Photo by Jen Gallardo/Flickr; logo by Goldsuit

I don’t make the rules, but I’m willing to bet every family in the tri-state area had its three go-to products

Every family in the tri-state area — or maybe just families near where I grew up, with easy access to a bakery outlet store — has what I call an “Entenmann’s trifecta.”

At my house, it was the Entenmann’s mini chocolate chip cookies, marshmallow-iced devil’s food cake, and the mini chocolate-iced doughnuts. For my friend Meaghan, it was the yellow cake with fudge icing, crumb cake, and full-sized chocolate-covered doughnuts. Ramon’s family preferred the butter loaf cake and crumb cake, while their third was interchangeable between cookies or doughnuts. My colleague Hillary’s family also went for the mini chocolate chip cookies, along with the crumb doughnuts; she remembers her grandmother plating the marshmallow-iced devil’s food cake on fancy china for dessert. Kate, whose family would reach for the butter loaf cake, crumb-topped doughnuts, and the raspberry danish, recently earned major group-chat points by posting a photo from 1985 of her toddler self with a cardboard Entenmann’s food truck, which her parents got in a giveaway at the local outlet store. Grocery-store-baked-goods love runs deep.

Photo from the 80s showing a toddler wearing a jumpsuit and Mickey Mouse ears hat, standing inside a cardboard cutout of an Entenmann’s food truck.
My friend Kate with her Entenmann’s food truck in 1985; photo used here with her parents’ enthusiastic blessing.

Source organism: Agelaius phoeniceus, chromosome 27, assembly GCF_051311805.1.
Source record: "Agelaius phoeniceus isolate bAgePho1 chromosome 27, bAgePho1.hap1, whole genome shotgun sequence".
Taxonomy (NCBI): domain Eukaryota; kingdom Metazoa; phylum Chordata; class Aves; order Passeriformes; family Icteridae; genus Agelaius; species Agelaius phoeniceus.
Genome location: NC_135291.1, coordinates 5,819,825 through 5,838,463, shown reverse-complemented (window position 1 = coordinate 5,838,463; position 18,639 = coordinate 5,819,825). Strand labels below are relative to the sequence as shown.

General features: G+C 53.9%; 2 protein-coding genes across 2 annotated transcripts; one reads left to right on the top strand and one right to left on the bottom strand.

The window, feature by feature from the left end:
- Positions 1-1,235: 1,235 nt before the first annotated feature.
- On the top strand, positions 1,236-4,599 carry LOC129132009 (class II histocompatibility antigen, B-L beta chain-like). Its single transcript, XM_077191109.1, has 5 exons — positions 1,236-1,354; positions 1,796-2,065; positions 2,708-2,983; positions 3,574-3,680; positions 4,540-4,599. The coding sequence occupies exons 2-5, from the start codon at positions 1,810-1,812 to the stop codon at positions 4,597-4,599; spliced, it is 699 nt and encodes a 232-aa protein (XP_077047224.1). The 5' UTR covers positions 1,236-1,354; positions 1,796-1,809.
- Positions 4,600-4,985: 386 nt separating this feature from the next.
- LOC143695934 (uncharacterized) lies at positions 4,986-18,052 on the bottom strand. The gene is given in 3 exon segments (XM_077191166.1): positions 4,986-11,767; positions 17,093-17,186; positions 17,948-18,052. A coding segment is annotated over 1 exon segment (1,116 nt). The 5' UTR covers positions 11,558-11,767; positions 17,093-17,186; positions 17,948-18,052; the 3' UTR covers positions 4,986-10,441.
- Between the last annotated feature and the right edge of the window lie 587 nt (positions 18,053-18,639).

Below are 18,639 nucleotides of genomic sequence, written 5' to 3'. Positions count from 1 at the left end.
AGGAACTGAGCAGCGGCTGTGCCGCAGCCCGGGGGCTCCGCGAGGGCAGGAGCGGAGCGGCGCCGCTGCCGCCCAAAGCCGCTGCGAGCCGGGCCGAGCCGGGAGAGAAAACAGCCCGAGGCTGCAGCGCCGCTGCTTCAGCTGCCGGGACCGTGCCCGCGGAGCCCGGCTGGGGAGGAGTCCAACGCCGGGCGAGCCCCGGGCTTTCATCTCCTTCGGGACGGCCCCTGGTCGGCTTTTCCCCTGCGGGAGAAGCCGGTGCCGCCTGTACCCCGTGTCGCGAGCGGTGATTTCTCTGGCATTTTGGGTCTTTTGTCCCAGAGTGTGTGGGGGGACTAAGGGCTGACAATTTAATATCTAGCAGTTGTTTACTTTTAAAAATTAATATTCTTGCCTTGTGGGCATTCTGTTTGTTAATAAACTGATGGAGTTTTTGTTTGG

The fact that so many people can immediately conjure an Entenmann’s trifecta — not just one or two go-to items, but nearly always exactly three — speaks to the brand’s versatility. The brand, owned by Mexico’s packaged-food conglomerate Groupo Bimbo since 2008, offers more than 100 products, so there’s nearly always something for everyone… assuming your family’s tastes can be narrowed down to three products. That the rule of three applies here also nods to its pull in so many households. It’s not necessarily loyalty, exactly: I personally haven’t had an Entenmann’s anything in years, but the baked goods have managed to tie themselves up in a series of fond nostalgic memories. I remember biting off sections of the chocolate doughnut icing after my mom would lay them out on a plate, alongside a cup of milk for breakfast. I remember the careful act of cutting through the chocolate cake, mindful of the stickiness of that marshmallow icing, for a family-shared dessert. My friend Laura shared memories of family chiding over the fact that she was allowed to eat Entenmann’s chocolate cake for breakfast (something my family also cosigned), and noted that her parents still have doughnuts on-hand as a “special treat” at their house. Her own son now gets Entenmann’s Little Bites for his own snacktime.

If what you snack on reveals who you are, looking back at this week’s Snack Week has, I think, inadvertently revealed what we all miss during this — sigh — unprecedented time. My latching into Entenmann’s memories is less about the treats and more about missing my family — longtime provider of Entenmann’s — and friends who are 3,000 miles away. What I really miss are the days when I could enjoy a slightly chalky chocolate doughnut with my parents, or the idea of sharing a store-bought coffee cake at a group brunch.

For me, an Entenmann’s trifecta represents a time when needs were both simple and cared for. You didn’t have to worry about illness or fires consuming forests and towns and turning the sky yellow. You had someone to worry about that for you, and while they were worrying, they’d distract you with mini cookies… or devil’s food cake… or chocolate doughnuts. They’d even do the work of narrowing down Entenmann’s bloated snack line into a succinct grouping of products that always found their way into your home, with just a little bit of variety — never more (or less) than the three.

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